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Environ Health Perspect; DOI:10.1289/ehp.1510109

Methods to Estimate Acclimatization to the Urban Heat Island Effects on Heat- and Cold-Related Mortality

Ai Milojevic,1 Ben G. Armstrong,1 Antonio Gasparrini,1 Sylvia I. Bohnenstengel,2 Benjamin Barratt,3 and Paul Wilkinson1
Author Affiliations open
1Department of Social and Environmental Health Research, London School of Hygiene & Tropical Medicine, London, UK; 2Department of Meteorology, University of Reading, Reading, UK; 3Environmental Research Group, King’s College London, London, UK

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  • Background: Investigators have examined whether heat mortality risk is increased in neighbourhoods subject to the urban heat island (UHI) effect, but not identified degree of difference in susceptibility to heat and cold between cooler and hotter area, which we call as acclimatization to the UHI.

    Objectives: To develop methods to examine and quantify the degree of acclimatization to heat- and cold-related mortality in relation to UHI anomaly, then apply to London, UK.

    Methods: Case-crossover analyses were undertaken on 1993-2006 mortality data from London UHI decile groups defined by anomalies from the London average of modelled air temperature at 1km grid resolution. We estimated how (i) UHI anomalies modified excess mortality on days cold and hot for London overall and (ii) displaced a fixed shape temperature-mortality function (‘shifted spline’ model). For each we also compared observed associations with those expected under no or full acclimatization to the UHI.

    Results: The relative risk of death on hot compared to normal days differed very little across UHI decile groups. A 1oC UHI anomaly multiplied the risk of heat death by 1.004 (95% CI 0.950, 1.061) (interaction rate ratio) compared with 1.070 (1.057, 1.082) expected if there were no acclimatization. The corresponding UHI interaction for cold was 1.020 (0.979, 1.063) against 1.030 (1.026, 1.034) expected. Fitted splines for heat shifted little across UHI decile groups, again suggesting acclimatization. For cold, they shifted somewhat in the direction of no acclimatization, but not excluding acclimatization.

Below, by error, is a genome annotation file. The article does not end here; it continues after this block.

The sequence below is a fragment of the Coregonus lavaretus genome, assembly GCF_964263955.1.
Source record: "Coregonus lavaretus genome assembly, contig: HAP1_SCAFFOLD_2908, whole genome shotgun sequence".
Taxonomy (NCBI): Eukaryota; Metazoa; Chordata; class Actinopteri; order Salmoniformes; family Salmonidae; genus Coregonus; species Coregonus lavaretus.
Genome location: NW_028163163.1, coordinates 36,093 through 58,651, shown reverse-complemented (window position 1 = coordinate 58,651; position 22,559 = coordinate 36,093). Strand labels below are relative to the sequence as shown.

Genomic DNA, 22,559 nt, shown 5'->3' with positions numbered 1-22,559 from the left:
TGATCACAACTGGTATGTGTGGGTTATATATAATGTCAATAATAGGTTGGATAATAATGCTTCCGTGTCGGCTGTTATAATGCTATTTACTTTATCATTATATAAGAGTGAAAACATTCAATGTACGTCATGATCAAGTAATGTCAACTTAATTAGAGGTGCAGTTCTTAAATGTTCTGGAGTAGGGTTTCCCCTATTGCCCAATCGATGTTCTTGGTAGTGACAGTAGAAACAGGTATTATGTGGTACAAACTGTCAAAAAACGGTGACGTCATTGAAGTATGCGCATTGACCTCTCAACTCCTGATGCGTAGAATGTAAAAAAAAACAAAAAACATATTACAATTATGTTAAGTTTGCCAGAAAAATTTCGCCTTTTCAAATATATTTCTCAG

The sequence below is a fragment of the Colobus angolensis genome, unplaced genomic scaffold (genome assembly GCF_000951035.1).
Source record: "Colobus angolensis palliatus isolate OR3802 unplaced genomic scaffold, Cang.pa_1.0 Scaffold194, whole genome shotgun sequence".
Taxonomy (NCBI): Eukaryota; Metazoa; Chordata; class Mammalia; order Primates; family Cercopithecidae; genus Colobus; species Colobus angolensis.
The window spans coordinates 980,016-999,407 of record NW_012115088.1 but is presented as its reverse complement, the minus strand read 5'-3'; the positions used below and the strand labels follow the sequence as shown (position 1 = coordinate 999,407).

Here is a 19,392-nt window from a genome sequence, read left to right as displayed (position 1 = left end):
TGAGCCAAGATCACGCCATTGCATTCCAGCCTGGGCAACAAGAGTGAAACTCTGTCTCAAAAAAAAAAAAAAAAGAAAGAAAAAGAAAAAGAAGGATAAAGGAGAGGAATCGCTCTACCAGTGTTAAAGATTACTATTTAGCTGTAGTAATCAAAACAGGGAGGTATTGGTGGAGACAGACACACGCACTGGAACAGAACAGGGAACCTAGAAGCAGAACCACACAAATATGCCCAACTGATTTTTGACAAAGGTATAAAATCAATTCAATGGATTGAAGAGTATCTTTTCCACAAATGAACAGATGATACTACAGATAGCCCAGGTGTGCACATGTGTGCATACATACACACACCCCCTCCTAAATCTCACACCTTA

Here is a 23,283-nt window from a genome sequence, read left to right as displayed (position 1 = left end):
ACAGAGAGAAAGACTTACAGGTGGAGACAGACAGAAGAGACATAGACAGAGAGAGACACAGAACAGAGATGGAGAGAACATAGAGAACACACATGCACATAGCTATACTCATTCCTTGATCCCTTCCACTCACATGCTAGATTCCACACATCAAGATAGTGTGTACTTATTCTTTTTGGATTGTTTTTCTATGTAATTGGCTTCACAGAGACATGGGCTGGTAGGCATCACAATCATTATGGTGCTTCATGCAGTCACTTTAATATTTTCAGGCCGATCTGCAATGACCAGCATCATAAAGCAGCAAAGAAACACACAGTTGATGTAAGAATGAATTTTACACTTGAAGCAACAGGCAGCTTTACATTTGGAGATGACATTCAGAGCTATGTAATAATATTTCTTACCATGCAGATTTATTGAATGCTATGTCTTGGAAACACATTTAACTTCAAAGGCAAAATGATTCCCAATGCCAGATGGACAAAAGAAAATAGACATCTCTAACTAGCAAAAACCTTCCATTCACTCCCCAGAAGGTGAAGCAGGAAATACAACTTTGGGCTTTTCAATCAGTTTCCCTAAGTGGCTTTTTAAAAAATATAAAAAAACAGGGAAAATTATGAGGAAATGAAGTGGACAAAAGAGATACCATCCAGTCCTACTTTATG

Conclusions: We have proposed two analytical methods for estimating the degree of acclimatization to the heat- and cold-related mortality burdens associated with UHI. The results for London suggest relatively complete acclimatization to the UHI effect on summer heat-related mortality, but less clear evidence for cold.

  • This EHP Advance Publication article has been peer-reviewed, revised, and accepted for publication. EHP Advance Publication articles are completely citable using the DOI number assigned to the article. This document will be replaced with the copyedited and formatted version as soon as it is available. Through the DOI number used in the citation, you will be able to access this document at each stage of the publication process.

    Citation: Milojevic A, Armstrong BG, Gasparrini A, Bohnenstengel SI, Barratt B, Wilkinson P. Methods to Estimate Acclimatization to the Urban Heat Island Effects on Heat- and Cold-Related Mortality. Environ Health Perspect; http://dx.doi.org/10.1289/ehp.1510109

    Received: 21 April 2015
    Accepted: 22 January 2016
    Advance Publication: 9 February 2016

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